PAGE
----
The January 2014 issue of The Psychologist, the flagship publication of the British Psychological Society (BPS), is now online and includes an article on patient experiences of lobotomy. In “Looking Back: Interpreting Lobotomy – The Patients’ Stories” historian of medicine Mical Raz describes how patients and their families experienced the lobotomies preformed by Walter Freeman in the first half of the twentieth century. As Raz describes,
Freeman’s commitment toward the patients and the restoration of their health seemed so evident to patients and their families that even in cases of an unsuccessful lobotomy leading to disability or death, the families of the patients expressed their gratitude to him. Following a patient’s death after a second surgical attempt, the patient’s sister thanked Freeman and his partner, James Watts, for their ‘concern and interest’ in her sister’s condition. She was sure, she added, that her sister also would have thanked the physicians, ‘if she were able to do so’ (Maeve Ingber’s sister to James Watts, 1948). In his response, Freeman wrote that he and Watts had been ‘greatly disappointed in the outcome’. Yet he added that this had been a ‘situation of extraordinary difficulty where surgery offered the only opportunity for giving her peace of mind’. Commending the sister for her positive attitude toward ‘this unfortunate outcome’, Freeman thanked her for her letter (WF to Maeve Ingber’s sister, 1948). The physicians’ willingness to attempt surgery, and thus provide even a slim hope of cure, was interpreted as evidence of their care and dedication. For the families, this expression of interest and what was seen as a sincere desire to help their loved one was so significant that the results of the lobotomy, even the death of the patient, could be interpreted in a positive manner.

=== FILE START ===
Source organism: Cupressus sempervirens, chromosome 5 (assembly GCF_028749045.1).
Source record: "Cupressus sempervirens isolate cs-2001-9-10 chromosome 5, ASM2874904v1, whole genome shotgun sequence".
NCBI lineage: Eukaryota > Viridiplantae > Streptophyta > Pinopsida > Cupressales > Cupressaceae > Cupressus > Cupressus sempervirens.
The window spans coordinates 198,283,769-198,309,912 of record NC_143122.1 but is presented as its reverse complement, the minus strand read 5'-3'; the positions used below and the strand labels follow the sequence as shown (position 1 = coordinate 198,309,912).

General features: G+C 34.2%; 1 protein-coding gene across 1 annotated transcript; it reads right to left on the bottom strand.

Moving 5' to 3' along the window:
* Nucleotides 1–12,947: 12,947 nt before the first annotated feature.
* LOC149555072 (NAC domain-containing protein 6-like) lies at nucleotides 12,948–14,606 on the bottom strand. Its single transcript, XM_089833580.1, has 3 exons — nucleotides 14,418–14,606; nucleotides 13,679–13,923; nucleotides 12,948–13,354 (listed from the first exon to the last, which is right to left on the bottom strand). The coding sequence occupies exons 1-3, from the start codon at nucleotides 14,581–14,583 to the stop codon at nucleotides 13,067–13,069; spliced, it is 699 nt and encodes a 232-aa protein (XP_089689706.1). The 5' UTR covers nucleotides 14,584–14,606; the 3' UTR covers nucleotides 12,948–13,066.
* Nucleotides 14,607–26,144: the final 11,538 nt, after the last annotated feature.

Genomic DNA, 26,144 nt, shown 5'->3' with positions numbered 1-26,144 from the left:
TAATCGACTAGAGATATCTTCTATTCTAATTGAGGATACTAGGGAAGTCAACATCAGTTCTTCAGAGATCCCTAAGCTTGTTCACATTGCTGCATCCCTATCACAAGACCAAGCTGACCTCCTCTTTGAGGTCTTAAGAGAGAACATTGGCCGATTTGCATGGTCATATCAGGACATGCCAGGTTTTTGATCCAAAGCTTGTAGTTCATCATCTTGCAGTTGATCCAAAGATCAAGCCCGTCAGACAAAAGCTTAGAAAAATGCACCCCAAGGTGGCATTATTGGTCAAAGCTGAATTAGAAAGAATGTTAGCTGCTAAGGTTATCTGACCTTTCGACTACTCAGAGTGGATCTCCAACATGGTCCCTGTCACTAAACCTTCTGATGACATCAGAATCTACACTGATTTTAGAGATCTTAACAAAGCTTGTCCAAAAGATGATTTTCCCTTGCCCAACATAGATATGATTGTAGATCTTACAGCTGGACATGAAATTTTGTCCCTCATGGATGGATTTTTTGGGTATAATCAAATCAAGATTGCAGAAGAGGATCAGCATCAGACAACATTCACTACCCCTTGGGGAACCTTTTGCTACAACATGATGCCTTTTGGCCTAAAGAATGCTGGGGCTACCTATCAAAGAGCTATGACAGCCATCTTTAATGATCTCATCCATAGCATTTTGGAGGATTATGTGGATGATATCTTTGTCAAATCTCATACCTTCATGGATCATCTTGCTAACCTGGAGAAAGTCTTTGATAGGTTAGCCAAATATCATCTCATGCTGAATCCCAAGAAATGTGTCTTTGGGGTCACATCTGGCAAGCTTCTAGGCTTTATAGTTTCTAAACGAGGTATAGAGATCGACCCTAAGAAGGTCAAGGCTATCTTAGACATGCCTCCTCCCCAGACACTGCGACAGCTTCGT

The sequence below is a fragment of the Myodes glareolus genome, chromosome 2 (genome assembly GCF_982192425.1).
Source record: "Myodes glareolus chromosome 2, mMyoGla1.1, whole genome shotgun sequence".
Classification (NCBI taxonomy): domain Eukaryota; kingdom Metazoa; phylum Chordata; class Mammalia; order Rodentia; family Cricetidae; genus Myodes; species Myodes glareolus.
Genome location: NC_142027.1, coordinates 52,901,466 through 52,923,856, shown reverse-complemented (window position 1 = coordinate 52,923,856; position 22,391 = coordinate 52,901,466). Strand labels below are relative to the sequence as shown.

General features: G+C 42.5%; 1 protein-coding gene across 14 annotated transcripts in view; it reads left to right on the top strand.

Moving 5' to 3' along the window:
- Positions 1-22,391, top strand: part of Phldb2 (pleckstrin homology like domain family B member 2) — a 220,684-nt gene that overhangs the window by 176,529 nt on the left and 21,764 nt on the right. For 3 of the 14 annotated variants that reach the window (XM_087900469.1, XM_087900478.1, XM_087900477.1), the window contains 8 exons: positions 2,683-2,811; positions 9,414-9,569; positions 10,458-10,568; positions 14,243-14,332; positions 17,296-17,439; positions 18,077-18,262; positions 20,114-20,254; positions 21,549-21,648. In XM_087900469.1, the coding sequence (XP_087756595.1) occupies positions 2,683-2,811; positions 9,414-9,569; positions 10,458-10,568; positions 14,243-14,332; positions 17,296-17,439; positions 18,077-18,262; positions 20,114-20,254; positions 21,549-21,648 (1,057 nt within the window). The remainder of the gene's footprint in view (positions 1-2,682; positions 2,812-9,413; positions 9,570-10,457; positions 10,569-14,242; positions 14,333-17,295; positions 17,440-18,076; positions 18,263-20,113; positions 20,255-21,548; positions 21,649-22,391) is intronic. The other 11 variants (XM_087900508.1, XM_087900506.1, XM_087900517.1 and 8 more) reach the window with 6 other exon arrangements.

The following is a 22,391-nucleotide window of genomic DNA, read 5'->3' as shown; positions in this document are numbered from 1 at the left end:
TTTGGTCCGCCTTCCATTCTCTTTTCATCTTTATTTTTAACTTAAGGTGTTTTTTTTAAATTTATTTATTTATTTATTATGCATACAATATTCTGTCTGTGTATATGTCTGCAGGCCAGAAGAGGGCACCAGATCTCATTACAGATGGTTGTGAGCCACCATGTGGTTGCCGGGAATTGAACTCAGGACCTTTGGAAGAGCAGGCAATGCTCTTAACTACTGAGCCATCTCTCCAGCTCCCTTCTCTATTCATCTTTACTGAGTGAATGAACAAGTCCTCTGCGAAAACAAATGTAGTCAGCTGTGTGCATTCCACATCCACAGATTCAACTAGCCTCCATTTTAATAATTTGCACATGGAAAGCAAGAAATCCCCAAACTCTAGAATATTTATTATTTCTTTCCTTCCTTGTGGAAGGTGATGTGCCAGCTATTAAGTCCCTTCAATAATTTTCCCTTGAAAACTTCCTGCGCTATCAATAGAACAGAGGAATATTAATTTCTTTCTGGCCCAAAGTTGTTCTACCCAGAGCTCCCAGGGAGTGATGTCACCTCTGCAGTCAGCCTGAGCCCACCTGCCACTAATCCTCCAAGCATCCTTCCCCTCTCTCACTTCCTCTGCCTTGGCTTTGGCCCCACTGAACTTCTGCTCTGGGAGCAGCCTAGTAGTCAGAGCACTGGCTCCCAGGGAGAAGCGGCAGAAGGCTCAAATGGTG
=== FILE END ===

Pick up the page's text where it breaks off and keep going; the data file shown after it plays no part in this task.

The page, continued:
The article can be read in full here.